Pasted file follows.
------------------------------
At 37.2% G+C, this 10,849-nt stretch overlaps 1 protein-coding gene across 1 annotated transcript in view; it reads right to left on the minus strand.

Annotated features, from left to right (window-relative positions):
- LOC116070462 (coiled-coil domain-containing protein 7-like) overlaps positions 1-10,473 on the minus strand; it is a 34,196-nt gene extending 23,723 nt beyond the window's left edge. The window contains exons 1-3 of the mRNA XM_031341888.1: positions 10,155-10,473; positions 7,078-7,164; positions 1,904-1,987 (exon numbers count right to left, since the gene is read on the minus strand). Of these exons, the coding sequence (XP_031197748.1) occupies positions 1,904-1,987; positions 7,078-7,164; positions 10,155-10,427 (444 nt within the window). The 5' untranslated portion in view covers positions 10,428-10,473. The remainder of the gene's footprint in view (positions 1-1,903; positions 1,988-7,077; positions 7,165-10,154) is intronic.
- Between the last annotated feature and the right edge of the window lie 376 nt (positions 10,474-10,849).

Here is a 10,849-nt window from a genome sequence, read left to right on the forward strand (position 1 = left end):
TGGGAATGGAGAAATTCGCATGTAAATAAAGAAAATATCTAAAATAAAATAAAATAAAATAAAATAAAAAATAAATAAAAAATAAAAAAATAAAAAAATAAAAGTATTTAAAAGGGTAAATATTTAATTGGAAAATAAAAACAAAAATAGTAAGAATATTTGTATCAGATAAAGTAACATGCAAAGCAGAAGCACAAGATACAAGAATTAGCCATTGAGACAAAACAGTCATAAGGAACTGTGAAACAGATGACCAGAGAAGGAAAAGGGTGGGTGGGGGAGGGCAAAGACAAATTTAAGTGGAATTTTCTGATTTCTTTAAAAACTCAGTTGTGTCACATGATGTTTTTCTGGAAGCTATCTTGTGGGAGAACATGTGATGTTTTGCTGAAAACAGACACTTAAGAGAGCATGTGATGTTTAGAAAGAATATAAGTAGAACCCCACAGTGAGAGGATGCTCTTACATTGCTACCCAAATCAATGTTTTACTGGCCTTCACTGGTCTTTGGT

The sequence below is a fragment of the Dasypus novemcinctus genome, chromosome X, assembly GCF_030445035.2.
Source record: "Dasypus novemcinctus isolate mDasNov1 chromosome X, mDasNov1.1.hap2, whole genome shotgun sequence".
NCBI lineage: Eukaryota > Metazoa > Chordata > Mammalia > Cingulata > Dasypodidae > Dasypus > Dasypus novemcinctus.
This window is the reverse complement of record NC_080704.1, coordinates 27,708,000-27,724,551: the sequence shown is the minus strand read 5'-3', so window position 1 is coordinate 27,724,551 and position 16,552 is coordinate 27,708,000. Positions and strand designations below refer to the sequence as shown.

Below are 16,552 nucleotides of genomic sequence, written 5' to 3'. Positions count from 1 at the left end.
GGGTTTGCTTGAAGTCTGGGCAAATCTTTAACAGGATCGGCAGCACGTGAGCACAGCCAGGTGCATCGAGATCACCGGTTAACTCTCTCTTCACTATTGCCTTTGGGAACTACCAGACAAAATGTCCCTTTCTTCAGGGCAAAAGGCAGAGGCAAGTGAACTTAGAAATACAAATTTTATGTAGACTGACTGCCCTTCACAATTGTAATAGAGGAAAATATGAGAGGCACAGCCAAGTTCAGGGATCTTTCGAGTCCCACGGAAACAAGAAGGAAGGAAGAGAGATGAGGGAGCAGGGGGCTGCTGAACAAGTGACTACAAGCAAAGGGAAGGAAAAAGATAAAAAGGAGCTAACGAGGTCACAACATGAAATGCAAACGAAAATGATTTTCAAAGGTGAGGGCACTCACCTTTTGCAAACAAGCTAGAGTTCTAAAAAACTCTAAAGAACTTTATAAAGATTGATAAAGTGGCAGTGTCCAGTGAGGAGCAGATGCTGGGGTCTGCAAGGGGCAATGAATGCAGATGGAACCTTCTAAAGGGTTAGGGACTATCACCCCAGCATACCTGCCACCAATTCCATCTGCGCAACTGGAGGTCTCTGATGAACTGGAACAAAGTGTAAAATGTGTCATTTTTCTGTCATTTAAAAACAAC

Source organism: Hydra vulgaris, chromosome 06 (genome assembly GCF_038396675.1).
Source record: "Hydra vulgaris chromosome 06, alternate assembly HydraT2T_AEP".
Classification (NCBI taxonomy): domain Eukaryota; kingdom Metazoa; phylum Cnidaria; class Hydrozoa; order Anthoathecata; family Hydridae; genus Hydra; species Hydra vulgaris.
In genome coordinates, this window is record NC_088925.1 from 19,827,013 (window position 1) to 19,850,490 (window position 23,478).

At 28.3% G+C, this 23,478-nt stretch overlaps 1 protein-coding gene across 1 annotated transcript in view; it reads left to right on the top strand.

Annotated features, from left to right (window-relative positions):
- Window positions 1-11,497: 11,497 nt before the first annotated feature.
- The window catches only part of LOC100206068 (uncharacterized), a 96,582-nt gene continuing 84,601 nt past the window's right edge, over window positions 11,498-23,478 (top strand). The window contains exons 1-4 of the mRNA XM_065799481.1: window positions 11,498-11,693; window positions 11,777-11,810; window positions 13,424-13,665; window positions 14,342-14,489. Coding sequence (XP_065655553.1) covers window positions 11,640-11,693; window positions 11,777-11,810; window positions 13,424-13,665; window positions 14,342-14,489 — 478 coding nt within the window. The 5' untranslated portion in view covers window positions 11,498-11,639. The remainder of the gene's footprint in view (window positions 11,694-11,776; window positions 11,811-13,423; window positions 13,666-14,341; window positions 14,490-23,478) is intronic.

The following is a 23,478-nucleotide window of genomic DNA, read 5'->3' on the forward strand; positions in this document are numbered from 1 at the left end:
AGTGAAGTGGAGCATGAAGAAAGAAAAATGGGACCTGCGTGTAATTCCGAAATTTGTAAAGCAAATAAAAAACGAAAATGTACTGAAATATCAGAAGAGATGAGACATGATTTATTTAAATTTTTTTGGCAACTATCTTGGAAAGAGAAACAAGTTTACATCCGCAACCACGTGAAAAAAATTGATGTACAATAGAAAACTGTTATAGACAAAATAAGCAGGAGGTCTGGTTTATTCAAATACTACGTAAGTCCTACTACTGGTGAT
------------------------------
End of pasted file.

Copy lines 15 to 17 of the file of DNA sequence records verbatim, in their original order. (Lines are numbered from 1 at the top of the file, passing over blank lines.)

Classification (NCBI taxonomy): domain Eukaryota; kingdom Metazoa; phylum Cnidaria; class Hydrozoa; order Anthoathecata; family Hydridae; genus Hydra; species Hydra vulgaris.
In genome coordinates, this window is record NC_088925.1 from 19,827,013 (window position 1) to 19,850,490 (window position 23,478).

At 28.3% G+C, this 23,478-nt stretch overlaps 1 protein-coding gene across 1 annotated transcript in view; it reads left to right on the top strand.